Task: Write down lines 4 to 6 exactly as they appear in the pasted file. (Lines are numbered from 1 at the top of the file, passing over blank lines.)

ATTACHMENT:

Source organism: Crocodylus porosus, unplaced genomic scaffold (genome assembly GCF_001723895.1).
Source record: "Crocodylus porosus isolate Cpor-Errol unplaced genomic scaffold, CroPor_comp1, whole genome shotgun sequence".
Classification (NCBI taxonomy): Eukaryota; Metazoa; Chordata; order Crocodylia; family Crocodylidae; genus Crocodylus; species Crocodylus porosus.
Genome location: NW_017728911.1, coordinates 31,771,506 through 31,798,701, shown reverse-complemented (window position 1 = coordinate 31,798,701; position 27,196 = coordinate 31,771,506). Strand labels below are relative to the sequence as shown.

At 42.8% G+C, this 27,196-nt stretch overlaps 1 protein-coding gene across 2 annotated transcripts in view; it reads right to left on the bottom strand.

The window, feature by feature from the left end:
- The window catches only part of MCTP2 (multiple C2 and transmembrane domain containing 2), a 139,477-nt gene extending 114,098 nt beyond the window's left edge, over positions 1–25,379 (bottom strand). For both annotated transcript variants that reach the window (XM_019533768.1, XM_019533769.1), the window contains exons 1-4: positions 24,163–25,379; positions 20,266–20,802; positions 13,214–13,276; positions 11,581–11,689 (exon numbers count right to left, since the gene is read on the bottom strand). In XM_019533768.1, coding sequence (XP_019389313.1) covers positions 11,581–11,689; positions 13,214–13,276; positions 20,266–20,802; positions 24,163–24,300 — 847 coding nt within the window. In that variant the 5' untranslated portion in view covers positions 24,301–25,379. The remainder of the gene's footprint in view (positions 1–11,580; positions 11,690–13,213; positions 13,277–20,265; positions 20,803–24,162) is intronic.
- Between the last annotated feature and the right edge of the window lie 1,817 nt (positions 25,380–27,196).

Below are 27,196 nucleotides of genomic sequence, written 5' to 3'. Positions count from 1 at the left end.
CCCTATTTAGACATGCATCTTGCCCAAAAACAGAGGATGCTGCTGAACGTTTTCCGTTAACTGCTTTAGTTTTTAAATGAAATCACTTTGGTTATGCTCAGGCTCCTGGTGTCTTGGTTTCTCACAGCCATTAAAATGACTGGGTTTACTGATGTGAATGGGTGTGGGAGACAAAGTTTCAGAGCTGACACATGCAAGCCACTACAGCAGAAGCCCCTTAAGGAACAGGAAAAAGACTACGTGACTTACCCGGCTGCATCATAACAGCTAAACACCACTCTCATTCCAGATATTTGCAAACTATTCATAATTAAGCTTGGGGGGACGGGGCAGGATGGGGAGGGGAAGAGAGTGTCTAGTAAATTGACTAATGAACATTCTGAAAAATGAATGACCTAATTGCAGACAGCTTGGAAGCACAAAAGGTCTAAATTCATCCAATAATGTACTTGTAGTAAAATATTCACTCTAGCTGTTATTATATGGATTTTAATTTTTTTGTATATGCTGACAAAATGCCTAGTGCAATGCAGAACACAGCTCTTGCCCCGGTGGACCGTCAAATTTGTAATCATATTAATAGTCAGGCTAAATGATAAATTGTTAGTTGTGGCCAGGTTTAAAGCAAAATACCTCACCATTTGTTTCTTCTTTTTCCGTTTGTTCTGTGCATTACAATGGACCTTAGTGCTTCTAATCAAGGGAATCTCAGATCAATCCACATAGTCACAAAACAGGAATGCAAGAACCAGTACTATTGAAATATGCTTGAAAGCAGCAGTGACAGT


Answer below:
Genome location: NW_017728911.1, coordinates 31,771,506 through 31,798,701, shown reverse-complemented (window position 1 = coordinate 31,798,701; position 27,196 = coordinate 31,771,506). Strand labels below are relative to the sequence as shown.

At 42.8% G+C, this 27,196-nt stretch overlaps 1 protein-coding gene across 2 annotated transcripts in view; it reads right to left on the bottom strand.

The window, feature by feature from the left end: